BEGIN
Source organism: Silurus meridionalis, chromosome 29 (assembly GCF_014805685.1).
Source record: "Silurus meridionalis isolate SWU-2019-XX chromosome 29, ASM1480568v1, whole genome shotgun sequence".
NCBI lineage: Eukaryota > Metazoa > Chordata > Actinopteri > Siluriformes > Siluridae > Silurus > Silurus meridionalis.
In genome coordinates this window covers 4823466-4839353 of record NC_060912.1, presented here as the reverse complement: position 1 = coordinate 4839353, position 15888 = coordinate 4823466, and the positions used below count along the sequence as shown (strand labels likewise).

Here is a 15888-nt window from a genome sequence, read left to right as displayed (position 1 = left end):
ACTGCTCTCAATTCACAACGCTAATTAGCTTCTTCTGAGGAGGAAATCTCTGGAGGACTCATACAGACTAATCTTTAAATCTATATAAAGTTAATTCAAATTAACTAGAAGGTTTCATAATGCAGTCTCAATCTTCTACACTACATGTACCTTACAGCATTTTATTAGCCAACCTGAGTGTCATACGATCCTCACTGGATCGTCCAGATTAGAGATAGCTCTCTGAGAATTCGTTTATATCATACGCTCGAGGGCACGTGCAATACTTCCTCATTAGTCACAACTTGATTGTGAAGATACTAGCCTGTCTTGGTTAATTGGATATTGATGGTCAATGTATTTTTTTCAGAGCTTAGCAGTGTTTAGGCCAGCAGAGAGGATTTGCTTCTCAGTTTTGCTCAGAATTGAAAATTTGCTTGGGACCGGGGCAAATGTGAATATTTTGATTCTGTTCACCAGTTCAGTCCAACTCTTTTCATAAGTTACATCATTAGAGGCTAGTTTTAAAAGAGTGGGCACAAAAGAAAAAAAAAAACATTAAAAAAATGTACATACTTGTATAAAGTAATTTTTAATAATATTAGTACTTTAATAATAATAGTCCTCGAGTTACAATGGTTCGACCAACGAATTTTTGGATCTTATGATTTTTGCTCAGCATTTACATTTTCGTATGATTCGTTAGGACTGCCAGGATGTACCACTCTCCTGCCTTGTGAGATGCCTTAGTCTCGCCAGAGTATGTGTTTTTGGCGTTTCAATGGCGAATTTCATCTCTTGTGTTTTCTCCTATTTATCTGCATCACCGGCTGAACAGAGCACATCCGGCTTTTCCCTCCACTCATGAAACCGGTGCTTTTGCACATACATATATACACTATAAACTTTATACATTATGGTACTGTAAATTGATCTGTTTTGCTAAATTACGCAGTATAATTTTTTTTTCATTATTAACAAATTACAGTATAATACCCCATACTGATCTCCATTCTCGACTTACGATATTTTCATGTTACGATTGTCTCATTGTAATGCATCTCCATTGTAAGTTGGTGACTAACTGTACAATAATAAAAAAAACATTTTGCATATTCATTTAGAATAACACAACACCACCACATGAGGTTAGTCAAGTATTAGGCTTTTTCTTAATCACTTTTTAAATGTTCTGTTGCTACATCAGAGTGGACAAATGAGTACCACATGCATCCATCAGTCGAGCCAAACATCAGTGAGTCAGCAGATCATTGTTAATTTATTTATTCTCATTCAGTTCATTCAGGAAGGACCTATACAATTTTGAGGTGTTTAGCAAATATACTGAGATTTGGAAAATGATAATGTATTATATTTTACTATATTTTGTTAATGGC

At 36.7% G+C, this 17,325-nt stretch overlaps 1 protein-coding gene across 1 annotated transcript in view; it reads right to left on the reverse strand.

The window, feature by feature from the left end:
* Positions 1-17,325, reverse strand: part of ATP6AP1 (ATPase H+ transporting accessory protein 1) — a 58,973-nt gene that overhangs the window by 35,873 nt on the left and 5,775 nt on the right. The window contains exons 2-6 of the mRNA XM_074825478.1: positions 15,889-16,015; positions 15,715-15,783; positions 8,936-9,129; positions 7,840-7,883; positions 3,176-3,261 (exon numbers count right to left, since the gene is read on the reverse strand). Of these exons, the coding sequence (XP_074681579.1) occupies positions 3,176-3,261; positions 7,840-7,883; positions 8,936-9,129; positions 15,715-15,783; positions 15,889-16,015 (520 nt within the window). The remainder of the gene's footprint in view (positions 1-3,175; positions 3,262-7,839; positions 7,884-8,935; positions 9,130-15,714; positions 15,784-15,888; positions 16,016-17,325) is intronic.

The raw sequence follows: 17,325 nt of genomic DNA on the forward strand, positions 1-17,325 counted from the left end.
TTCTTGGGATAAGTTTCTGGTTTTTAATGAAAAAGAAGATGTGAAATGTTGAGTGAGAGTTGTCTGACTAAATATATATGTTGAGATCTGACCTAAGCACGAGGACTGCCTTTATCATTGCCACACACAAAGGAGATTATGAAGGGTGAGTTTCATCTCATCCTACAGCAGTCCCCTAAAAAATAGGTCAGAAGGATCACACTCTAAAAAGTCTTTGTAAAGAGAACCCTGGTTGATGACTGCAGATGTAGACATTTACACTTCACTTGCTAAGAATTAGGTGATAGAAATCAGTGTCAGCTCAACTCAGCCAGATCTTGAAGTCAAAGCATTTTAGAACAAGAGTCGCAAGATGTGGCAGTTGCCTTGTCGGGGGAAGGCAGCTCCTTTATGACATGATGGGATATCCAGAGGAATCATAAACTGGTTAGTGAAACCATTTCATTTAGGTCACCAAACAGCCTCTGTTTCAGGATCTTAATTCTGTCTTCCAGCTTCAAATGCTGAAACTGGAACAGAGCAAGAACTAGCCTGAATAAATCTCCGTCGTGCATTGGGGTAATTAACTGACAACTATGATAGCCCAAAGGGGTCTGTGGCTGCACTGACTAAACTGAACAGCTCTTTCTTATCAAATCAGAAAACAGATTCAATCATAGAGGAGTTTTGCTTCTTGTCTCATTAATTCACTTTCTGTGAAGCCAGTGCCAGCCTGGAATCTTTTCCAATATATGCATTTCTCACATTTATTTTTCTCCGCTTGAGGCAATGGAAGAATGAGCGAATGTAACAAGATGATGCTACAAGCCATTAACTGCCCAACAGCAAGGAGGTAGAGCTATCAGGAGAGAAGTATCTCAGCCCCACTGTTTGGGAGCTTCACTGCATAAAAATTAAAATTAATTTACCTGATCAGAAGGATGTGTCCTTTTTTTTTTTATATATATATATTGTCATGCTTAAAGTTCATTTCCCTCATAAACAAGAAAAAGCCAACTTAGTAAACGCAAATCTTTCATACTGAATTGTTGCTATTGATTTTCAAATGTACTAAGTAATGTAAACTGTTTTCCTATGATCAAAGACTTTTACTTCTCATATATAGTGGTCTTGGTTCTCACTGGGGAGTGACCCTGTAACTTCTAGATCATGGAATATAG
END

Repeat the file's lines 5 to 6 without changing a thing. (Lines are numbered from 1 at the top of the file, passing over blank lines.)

Here is a 15888-nt window from a genome sequence, read left to right as displayed (position 1 = left end):
ACTGCTCTCAATTCACAACGCTAATTAGCTTCTTCTGAGGAGGAAATCTCTGGAGGACTCATACAGACTAATCTTTAAATCTATATAAAGTTAATTCAAATTAACTAGAAGGTTTCATAATGCAGTCTCAATCTTCTACACTACATGTACCTTACAGCATTTTATTAGCCAACCTGAGTGTCATACGATCCTCACTGGATCGTCCAGATTAGAGATAGCTCTCTGAGAATTCGTTTATATCATACGCTCGAGGGCACGTGCAATACTTCCTCATTAGTCACAACTTGATTGTGAAGATACTAGCCTGTCTTGGTTAATTGGATATTGATGGTCAATGTATTTTTTTCAGAGCTTAGCAGTGTTTAGGCCAGCAGAGAGGATTTGCTTCTCAGTTTTGCTCAGAATTGAAAATTTGCTTGGGACCGGGGCAAATGTGAATATTTTGATTCTGTTCACCAGTTCAGTCCAACTCTTTTCATAAGTTACATCATTAGAGGCTAGTTTTAAAAGAGTGGGCACAAAAGAAAAAAAAAAACATTAAAAAAATGTACATACTTGTATAAAGTAATTTTTAATAATATTAGTACTTTAATAATAATAGTCCTCGAGTTACAATGGTTCGACCAACGAATTTTTGGATCTTATGATTTTTGCTCAGCATTTACATTTTCGTATGATTCGTTAGGACTGCCAGGATGTACCACTCTCCTGCCTTGTGAGATGCCTTAGTCTCGCCAGAGTATGTGTTTTTGGCGTTTCAATGGCGAATTTCATCTCTTGTGTTTTCTCCTATTTATCTGCATCACCGGCTGAACAGAGCACATCCGGCTTTTCCCTCCACTCATGAAACCGGTGCTTTTGCACATACATATATACACTATAAACTTTATACATTATGGTACTGTAAATTGATCTGTTTTGCTAAATTACGCAGTATAATTTTTTTTTCATTATTAACAAATTACAGTATAATACCCCATACTGATCTCCATTCTCGACTTACGATATTTTCATGTTACGATTGTCTCATTGTAATGCATCTCCATTGTAAGTTGGTGACTAACTGTACAATAATAAAAAAAACATTTTGCATATTCATTTAGAATAACACAACACCACCACATGAGGTTAGTCAAGTATTAGGCTTTTTCTTAATCACTTTTTAAATGTTCTGTTGCTACATCAGAGTGGACAAATGAGTACCACATGCATCCATCAGTCGAGCCAAACATCAGTGAGTCAGCAGATCATTGTTAATTTATTTATTCTCATTCAGTTCATTCAGGAAGGACCTATACAATTTTGAGGTGTTTAGCAAATATACTGAGATTTGGAAAATGATAATGTATTATATTTTACTATATTTTGTTAATGGC